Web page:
As 60% of UK money will be in the hands of women by 2030, it is important to understand the issues that the next generation of women care about – and how this impacts every aspect of their lives. This next gen can encompass girls and women from 13 to 39 (and beyond), and their views can differ widely from their mothers’ and grandmothers’.
The younger generations are much more aware of environmental, equality, gender, and diversity issues. This may well impact on how they spend, invest, and consume. They are much more likely to research companies online, placing stock on good customer service and value for money rather than brand loyalty. The brands they interact with also have to have good credentials in terms of how they treat their staff and workers along the supply chain; information for which is sourced through social media, online, or through their offline networks.
In this programme Tamara Gillan is joined by A-Level student Emily Astley, and her mother Patricia Astley, Executive Director at Julius Baer. They are both passionate about how the next generation of women will rise, and they share their views on the differences between generations regarding money, changing definitions of success, and purpose.
Every week the UK Money Blogger community have a twitter chat to allow all the bloggers - about 100 in total - to share their experiences, tips and questions. Be it DIY, savings, supermarkets - this week they look ahead to Black Friday. They looked if there really are bargains to be had, how do you find a good deal, and what are your consumer rights if price drops or you want a refund? To enlighten us with some of the tips and information that came out of that chat Georgie Frost was joined this week by Tom Church Co-Founder, LatestDeals.co.uk and Author of 'Money's Big Secret'.
How much pocket money should children get? We're hearing the average is £7.55 for 8 to 11 year-olds and £9.01 for 12 to 16 year-olds. But when should children start getting money and how can it be used to teach them about finance?
This week financial journalists Lindsay Cook and Anne Caborn take on landlords letting out properties with low energy efficiency ratings- new legislation may mean they have to start making improvements to get up to scratch. Plus we find out why airlines are being awarded the Sucker Punch this week and negotiate the topic of pocket money.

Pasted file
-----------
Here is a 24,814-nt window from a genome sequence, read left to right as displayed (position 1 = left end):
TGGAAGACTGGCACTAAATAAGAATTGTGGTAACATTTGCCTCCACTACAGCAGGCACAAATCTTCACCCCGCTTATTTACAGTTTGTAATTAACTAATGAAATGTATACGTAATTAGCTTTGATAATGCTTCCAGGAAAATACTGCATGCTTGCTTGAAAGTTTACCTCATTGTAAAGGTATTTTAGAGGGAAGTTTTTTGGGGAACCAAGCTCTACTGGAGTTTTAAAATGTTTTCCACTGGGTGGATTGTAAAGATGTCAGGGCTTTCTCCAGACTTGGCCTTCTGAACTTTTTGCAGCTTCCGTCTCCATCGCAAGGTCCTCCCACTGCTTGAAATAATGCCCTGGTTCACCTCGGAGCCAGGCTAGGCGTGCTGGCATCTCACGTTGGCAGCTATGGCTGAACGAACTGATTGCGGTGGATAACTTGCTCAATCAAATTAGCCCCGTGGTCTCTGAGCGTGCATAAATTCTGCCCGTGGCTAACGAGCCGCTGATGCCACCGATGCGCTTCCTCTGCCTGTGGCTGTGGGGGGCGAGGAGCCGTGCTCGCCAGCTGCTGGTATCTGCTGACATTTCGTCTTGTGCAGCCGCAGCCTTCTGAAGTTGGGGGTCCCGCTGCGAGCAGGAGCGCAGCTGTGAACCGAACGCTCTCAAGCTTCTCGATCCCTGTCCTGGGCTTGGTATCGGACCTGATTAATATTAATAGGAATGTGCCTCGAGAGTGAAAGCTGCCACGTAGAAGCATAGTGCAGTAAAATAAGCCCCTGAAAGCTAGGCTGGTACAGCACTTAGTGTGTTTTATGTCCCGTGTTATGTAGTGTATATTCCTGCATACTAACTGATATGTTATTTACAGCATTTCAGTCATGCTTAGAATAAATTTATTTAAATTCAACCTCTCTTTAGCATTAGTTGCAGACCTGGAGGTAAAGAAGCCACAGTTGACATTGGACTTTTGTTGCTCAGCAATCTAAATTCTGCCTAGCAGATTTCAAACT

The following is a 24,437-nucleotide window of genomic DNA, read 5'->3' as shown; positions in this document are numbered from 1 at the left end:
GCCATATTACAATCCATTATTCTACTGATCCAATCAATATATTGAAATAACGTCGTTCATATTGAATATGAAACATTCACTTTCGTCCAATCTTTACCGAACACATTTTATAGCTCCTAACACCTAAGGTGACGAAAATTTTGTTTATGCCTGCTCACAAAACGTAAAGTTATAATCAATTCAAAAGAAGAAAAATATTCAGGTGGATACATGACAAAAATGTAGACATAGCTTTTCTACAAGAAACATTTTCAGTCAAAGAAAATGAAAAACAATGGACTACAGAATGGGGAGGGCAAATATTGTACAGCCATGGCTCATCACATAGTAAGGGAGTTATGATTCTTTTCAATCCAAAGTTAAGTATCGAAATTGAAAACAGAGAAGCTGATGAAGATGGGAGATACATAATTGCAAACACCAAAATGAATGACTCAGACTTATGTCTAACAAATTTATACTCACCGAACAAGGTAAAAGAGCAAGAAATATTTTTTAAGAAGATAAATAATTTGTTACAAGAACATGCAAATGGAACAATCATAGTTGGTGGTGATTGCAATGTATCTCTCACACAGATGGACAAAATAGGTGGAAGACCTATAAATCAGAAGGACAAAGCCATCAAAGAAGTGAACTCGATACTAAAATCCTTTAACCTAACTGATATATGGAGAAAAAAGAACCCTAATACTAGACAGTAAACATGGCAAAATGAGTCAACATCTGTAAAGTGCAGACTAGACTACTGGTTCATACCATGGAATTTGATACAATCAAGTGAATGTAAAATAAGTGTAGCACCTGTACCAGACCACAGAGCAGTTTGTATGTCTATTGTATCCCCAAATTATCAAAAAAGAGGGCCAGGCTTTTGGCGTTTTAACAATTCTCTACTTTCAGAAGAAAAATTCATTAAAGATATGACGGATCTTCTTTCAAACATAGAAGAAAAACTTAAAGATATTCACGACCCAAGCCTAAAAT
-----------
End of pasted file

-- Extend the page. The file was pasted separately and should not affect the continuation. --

Georgie Frost is joined by Share Radio's senior analyst Ed Bowsher. Today they discuss the market reaction to the Bank of England's latest bond buying spree as well as the problems with the government's Help to Buy ISA. Plus are teenagers more financially focused than their parents? Yes according to a new report. All these stories and more on The News Review.
It's festival season! Before you grab your wellies and tent, listen to Sarah Pennells and our Young Money Champion, Rachel Healy, discuss how to cut and keep the costs of festivals down. Bronnie Hughes of Student Money Saver and Nick Hill of Money Advice Service share tips and tricks of using vouchers to save and give us the do's and don'ts when it comes to protecting your valuables.
Nick Peters focuses on the marketing of food with Arwa Mahdawi, writer and brand strategist, about the figure of Edward Bernays and his pioneering role in marketing which changed a nation’s diet. Nick and Paul Miller, of Vuelio, look at bloggers and how thousands are able to turn their talent into an income.
What's the best way to save on insurance, energy bills and savings if you're sharing a house? Sarah Pennells is joined by Matt Saunders, from GoCompare, discusses how some people who live in a rented property don't know they have the right to switch to a cheaper tariff; Ashish Mehra, founder of Wesplit.it, explains how the company can help young people save money; while behavioural psychologist, Judi James, analyses why the financial aspect of sharing a house can be so difficult if you're a student or starting out in your career.
Sarah Pennells looks at credit card surcharges and why we still have to pay an extra 2.5% interest fee. This week's Young Money Champion, Amelia Murray, explains what the credit card charges are and why they are being changed this year. Helen Saxon, from Moneysavingexpert.com, debates whether credit card rewards are worth considering after cash back offers and loyalty incentives were reduced. Richard Koch, from the UK Cards Association, explains what further changes are being introduced next month.
Conor D'Arcy, Policy Analyst at the Resolution Foundation, talked about their new research published on the lack of career routes for non-graduates. Public policy is often focused on boosting high-level skills and helping those with the poorest qualifications. But those in between are often overlooked, so how can we break down the barriers?